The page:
- the asset class is going negative based on the commonly used 10-year rolling average return calculation
- there is effectively no exit market via IPOs or M&A…certainly nothing consistent and remotely predictable
- there remains a significant liquidity crisis in the limited partner world of university endowments and public pension funds
For startups with proven traction there is still money out there. For instance, Pandora just raised a massive $35 million round last week and we tracked $6.4 billion in venture money going into companies last quarter, a 25 percent drop from the year before but still a healthy rate of investment. VCs are getting more selective about where they put their cash, but when they do they are more likely to bet big.
…to which I say: when rounds of financing get big, now, in the absence of exits and the squeeze on the VC industry…well, that isn’t necessarily a good idea. And, as coincidence would have it, here’s an example of exactly that:
AdAge asks and answers: “What Sank (video start-ups) Veoh and Joost? Too Much Cash Too Soon”
There are many reasons why things went wrong: technical missteps, lack of premium content, tough terms from content owners such as CBS and Viacom, etc. But that’s not the whole story. Joost and Veoh had an even bigger problem, one that will likely claim dozens of other media and advertising startups that have been founded over the past three years: too much venture money, too soon.
…and that’s not meant to point any fingers; it takes two parties to do the VC tango: the company and the VC.
This Summer, I’m working with The Capital Factory and helping out a number of young companies here in Austin, Texas. The purpose of this spreadsheet is to show the effects and calculations for ownership dilution over the course of three rounds of investment for an example company. There is no rocket science here by any means; that said, the first time I had to figure this stuff out was a real pain in the butt…so hopefully this speeds the process for others.
For the sake of simplicity, we will assume there are 3 founders with arbitrary ownership percentages; we will also assume a total of two investors and 3 rounds of funding: seed, series A, and series B. Of course, these assumptions can be changed as necessary to make it match your actual situation if you want to plug in your numbers / facts.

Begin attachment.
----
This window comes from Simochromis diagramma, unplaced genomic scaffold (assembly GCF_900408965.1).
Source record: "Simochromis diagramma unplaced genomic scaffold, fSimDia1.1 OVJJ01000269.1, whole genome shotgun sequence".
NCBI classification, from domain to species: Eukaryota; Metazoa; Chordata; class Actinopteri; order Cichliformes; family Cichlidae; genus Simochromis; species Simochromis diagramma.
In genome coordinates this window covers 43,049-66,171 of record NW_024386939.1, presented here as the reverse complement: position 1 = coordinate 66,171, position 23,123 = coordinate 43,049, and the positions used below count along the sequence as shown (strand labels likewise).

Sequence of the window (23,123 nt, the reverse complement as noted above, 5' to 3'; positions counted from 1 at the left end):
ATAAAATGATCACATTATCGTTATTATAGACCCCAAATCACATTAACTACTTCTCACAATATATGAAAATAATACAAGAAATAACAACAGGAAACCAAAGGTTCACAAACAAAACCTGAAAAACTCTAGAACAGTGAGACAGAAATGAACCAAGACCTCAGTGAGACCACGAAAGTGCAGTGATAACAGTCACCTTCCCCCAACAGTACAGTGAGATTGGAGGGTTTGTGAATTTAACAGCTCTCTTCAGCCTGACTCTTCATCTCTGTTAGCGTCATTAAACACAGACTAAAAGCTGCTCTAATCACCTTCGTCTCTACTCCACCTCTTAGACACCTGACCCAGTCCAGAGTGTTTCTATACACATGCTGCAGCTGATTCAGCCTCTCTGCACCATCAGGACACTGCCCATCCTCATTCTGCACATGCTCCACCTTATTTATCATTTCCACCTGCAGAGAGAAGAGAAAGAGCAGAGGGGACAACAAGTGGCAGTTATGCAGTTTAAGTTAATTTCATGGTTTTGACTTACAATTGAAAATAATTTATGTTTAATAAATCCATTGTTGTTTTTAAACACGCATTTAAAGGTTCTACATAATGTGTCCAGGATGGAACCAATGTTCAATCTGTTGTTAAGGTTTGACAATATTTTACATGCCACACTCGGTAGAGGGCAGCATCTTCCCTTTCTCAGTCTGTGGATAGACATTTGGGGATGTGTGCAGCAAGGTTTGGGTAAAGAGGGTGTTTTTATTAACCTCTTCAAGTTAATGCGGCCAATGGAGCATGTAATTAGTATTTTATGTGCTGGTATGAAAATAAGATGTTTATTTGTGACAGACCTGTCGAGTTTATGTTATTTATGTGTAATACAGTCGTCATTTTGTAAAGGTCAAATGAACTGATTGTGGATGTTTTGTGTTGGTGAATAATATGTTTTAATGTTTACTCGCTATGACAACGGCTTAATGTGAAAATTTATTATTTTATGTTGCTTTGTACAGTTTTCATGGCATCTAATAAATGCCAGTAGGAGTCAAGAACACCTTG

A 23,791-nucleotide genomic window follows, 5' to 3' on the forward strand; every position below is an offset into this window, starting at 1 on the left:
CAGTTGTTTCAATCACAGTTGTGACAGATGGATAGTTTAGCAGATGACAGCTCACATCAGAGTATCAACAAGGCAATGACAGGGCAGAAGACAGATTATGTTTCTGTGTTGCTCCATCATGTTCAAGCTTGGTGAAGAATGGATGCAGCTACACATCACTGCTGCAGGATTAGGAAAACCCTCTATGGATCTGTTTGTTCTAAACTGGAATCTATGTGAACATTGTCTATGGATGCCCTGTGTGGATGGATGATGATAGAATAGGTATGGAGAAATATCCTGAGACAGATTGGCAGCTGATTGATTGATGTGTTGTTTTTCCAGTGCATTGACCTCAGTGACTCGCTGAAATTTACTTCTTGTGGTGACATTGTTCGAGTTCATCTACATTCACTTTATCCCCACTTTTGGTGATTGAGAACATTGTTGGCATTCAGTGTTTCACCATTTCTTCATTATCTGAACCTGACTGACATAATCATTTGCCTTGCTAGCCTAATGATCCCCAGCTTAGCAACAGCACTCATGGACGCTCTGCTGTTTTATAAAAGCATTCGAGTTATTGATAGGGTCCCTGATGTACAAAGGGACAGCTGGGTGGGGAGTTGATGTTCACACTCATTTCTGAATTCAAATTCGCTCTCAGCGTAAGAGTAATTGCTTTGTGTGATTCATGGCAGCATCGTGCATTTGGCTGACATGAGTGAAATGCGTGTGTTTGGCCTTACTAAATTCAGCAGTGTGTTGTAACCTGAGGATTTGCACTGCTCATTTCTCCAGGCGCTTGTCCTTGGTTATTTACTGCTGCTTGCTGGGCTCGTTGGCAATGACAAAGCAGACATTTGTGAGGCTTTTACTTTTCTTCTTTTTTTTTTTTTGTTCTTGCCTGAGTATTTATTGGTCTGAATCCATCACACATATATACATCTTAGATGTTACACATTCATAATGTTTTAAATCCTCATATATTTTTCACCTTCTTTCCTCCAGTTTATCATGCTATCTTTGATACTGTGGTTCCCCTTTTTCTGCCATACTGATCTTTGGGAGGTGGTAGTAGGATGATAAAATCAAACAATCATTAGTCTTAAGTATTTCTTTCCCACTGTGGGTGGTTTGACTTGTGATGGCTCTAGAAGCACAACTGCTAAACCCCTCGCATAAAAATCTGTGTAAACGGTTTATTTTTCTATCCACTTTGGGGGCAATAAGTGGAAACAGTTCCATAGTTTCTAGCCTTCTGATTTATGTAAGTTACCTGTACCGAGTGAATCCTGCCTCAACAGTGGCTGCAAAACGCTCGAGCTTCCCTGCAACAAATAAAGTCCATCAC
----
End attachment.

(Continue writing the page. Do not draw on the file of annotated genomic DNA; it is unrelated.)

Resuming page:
Will will also assume a $5m exit (liquidation) as might happen if the company were acquired. We’ll discuss it further but it’s important to say right up front that you’ll never make this amount of money from such an exit with such ownership. This is a theoretical MAXIMUM because it does not take taxes, legal fees, potential preferences, etc. into account.
In subsequent versions of this spreadsheet, we will consider how the “preferences” of preferred stock can affect the outcome. For now, this spreadsheet assumes everyone participates equally as if everyone owned common stock. When a company starts, the founders use some means to determine initial ownership: who’s idea it was, amount of personal capital invested, drawing straws, etc. The actual means used to determine initial ownership is immaterial to this analysis.
Many times, founders will not proactively allocate an option pool early in their company’s life. Whether you do it now or later, most investors will require the creation of an option pool BEFORE they make any investment because, simply, they do not want to be instantly diluted by pool creation immediately after investing. In the case of later rounds, it’s very common for investors to require an expansion of the pool up to 10%-15% ahead of their investment, depending on the situation.